During his years at high school in Gadarwara near Jabalpur his room was full of books covering all walls. The floor too was packed, just leaving enough space for the bed which was in fact standing in his library. Later on when studying and teaching in Jabalpur, the public library in Gadarwara was supplied with lots of his weeded English non-fiction, and when leaving for Mumbai in 1970 all English books were taken with him, while spare copies and some old material in Hindi were donated to the university library in Jabalpur.
In Mumbai at Woodlands his apartment on 1st floor had a huge drawing-cum-library room, all walls furnished with glass-fronted shelves for books. On the end walls with windows towards the street and the backside, top shelves up to the very ceiling also gave room for his collection. In Woodlands his librarian Karuna replaced the former registration in ledgers by two drawers with cards, the shelving of the labelled books being alphabetically according to title. Together with his entire library, card catalogue and old ledgers were all taken to Pune in March 1974.

Here at his Pune residence in Lao Tzu House each day new books were brought from the library to his private room. Following Eastern tradition his reading never took place in the library itself, but in his privacy in Lao Tzu. It constituted the major part of his daily schedule in Pune until early 1981 where his eyes were so weak that he had to stop reading.

As a book connaiseur his whole life Osho was giving specific instructions for the style and character of the library's inter­ior design and for various techniques to be used. Among other features the books are arranged on the shelves according to size and colour. Two books of the same size or colour are not to be placed next to each other, so the effect is that of waves going up and down, adding a much lighter impression of the packed shelves than usually seen in libraries. Generally spoken, his priorities for the library were aesthetics combined with cleanliness.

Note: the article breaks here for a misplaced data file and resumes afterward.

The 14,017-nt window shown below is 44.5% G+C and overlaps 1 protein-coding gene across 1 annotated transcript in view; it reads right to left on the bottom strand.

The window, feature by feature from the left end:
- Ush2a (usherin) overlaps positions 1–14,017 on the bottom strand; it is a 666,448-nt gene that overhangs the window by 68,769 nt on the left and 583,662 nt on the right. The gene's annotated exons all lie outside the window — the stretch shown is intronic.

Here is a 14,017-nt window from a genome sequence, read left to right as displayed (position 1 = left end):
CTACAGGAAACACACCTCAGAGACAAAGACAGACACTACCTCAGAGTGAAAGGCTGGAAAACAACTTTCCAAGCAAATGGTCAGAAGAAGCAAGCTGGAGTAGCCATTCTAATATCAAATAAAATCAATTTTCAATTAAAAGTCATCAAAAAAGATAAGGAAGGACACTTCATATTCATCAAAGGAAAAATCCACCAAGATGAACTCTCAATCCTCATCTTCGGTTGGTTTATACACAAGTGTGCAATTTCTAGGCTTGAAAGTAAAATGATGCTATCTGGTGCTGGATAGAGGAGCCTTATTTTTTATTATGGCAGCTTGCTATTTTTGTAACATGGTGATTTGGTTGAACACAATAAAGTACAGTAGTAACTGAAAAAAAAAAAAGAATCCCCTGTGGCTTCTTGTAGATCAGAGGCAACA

In official statistics for Lao Tzu library it contains about 100.000 volumes, yet on my estimate closer to 80.000. His tastes were eclectic, ranging from philosophy and religion to psychology, literature, history, the arts, politics and poetry. Accordingly the collection is mostly English non-fiction, but also some books in Hindi has remained, all adding up to two kilometers of shelves.
During the 1970s and later on the book drying procedure following the rainy season continued the old Jain tradition, Jnana or Shruta Pancami, from his father's house, now taking place on the flat roof of Lao Tzu House where books were spread in the sunshine to dry out and the shelves dusted down.
Timely before his passing away in January 1990 he sent a message 27.11.1989 to his secretary and librarian on the future use of the library's treasures: When I'm is gone, everything should be locked away; only people writing on Osho should be allowed in; permissions should be rarely granted with only three books off the shelves at a time.

Today Lao Tzu library is basically a protected archive of Osho's production being used for copyright-, publication- and research purposes with an almost complete set of publications in English and a much less complete collection in Hindi available for research. By no means this is a library open to the general public, as its use is strictly limited to disciples for their publication and research work. The last librarian left in 2002 and the present coordinator's insight in library matters reflects the low priority given to Osho's library by the present management. The situation of Osho Lao Tzu library seems frozen for the moment, and it's not possible to tell whether they are knowledgeable of Osho's last and clearly expressed wish concerning the library. At present [July 2005] it is hard to claim that his guidelines are being followed.